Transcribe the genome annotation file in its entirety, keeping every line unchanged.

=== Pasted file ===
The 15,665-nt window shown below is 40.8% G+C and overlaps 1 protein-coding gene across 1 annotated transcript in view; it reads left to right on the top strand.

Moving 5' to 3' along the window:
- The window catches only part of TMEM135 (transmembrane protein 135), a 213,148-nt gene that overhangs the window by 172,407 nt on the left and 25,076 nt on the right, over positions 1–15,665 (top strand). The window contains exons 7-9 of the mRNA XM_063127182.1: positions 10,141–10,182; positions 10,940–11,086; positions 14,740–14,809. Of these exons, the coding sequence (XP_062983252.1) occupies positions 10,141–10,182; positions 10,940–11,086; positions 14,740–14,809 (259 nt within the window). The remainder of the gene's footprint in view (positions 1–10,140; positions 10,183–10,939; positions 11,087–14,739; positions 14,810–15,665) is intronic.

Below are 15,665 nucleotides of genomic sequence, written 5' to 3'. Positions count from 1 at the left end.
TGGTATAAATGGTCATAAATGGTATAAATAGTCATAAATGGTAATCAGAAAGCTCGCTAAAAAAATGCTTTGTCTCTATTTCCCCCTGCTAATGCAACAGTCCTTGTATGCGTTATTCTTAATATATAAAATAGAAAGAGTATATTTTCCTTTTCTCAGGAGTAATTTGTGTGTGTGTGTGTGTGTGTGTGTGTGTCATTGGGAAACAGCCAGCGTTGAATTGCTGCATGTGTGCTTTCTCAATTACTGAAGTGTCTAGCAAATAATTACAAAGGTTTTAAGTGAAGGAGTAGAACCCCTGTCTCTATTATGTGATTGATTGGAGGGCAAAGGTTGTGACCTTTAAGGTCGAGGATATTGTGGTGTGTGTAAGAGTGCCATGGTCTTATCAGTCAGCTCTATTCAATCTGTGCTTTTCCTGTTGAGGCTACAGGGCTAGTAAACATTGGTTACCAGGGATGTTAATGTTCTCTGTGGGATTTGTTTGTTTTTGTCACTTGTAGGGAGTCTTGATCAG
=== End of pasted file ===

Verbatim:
The 15,665-nt window shown below is 40.8% G+C and overlaps 1 protein-coding gene across 1 annotated transcript in view; it reads left to right on the top strand.

Moving 5' to 3' along the window:
- The window catches only part of TMEM135 (transmembrane protein 135), a 213,148-nt gene that overhangs the window by 172,407 nt on the left and 25,076 nt on the right, over positions 1–15,665 (top strand). The window contains exons 7-9 of the mRNA XM_063127182.1: positions 10,141–10,182; positions 10,940–11,086; positions 14,740–14,809. Of these exons, the coding sequence (XP_062983252.1) occupies positions 10,141–10,182; positions 10,940–11,086; positions 14,740–14,809 (259 nt within the window). The remainder of the gene's footprint in view (positions 1–10,140; positions 10,183–10,939; positions 11,087–14,739; positions 14,810–15,665) is intronic.

Below are 15,665 nucleotides of genomic sequence, written 5' to 3'. Positions count from 1 at the left end.
TGGTATAAATGGTCATAAATGGTATAAATAGTCATAAATGGTAATCAGAAAGCTCGCTAAAAAAATGCTTTGTCTCTATTTCCCCCTGCTAATGCAACAGTCCTTGTATGCGTTATTCTTAATATATAAAATAGAAAGAGTATATTTTCCTTTTCTCAGGAGTAATTTGTGTGTGTGTGTGTGTGTGTGTGTGTGTCATTGGGAAACAGCCAGCGTTGAATTGCTGCATGTGTGCTTTCTCAATTACTGAAGTGTCTAGCAAATAATTACAAAGGTTTTAAGTGAAGGAGTAGAACCCCTGTCTCTATTATGTGATTGATTGGAGGGCAAAGGTTGTGACCTTTAAGGTCGAGGATATTGTGGTGTGTGTAAGAGTGCCATGGTCTTATCAGTCAGCTCTATTCAATCTGTGCTTTTCCTGTTGAGGCTACAGGGCTAGTAAACATTGGTTACCAGGGATGTTAATGTTCTCTGTGGGATTTGTTTGTTTTTGTCACTTGTAGGGAGTCTTGATCAG